This Week in AI: Let us not forget the humble data annotator

Keeping up with an industry as fast-moving as AI is a tall order. So until an AI can do it for you, here’s a handy roundup of recent stories in the world of machine learning, along with notable research and experiments we didn’t cover on their own.

This week in AI, I'd like to turn the spotlight on labeling and annotation startups -- startups like Scale AI, which is reportedly in talks to raise new funds at a $13 billion valuation. Labeling and annotation platforms might not get the attention flashy new generative AI models like OpenAI's Sora do. But they're essential. Without them, modern AI models arguably wouldn't exist.

The data on which many models train has to be labeled. Why? Labels, or tags, help the models understand and interpret data during the training process. For example, labels to train an image recognition model might take the form of markings around objects, "bounding boxes" or captions referring to each person, place or object depicted in an image.

The accuracy and quality of labels significantly impact the performance -- and reliability -- of the trained models. And annotation is a vast undertaking, requiring thousands to millions of labels for the larger and more sophisticated datasets in use.

So you'd think data annotators would be treated well, paid living wages and given the same benefits that the engineers building the models themselves enjoy. But often, the opposite is true -- a product of the brutal working conditions that many annotation and labeling startups foster.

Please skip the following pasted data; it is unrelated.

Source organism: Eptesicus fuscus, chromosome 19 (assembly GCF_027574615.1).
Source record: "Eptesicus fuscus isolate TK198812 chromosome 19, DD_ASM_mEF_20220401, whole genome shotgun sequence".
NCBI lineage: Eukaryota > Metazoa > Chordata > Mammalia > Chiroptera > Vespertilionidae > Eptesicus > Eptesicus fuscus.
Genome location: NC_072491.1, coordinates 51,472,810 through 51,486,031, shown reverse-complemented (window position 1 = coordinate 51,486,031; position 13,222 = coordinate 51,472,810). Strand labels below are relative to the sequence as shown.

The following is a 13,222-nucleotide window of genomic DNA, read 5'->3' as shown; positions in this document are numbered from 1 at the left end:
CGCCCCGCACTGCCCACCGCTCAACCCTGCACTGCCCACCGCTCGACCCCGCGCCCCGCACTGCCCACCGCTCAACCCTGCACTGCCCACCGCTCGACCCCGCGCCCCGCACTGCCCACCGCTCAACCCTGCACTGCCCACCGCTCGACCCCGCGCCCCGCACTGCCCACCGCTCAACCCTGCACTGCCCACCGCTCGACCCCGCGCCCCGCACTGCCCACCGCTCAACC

Companies with billions in the bank, like OpenAI, have relied on annotators in third-world countries paid only a few dollars per hour. Some of these annotators are exposed to highly disturbing content, like graphic imagery, yet aren't given time off (as they're usually contractors) or access to mental health resources.

An excellent piece in NY Mag peels back the curtain on Scale AI in particular, which recruits annotators in countries as far-flung as Nairobi and Kenya. Some of the tasks required by Scale AI take labelers multiple eight-hour workdays -- no breaks -- and pay as little as $10. And these workers are beholden to the whims of the platform. Annotators sometimes go long stretches without receiving work, or they're unceremoniously booted off Scale AI -- as happened to contractors in Thailand, Vietnam, Poland and Pakistan recently.

Some annotation and labeling platforms claim to provide "fair-trade" work. They've made it a central part of their branding in fact. But as MIT Tech Review's Kate Kaye notes, there are no regulations, only weak industry standards for what ethical labeling work means -- and companies’ own definitions vary widely.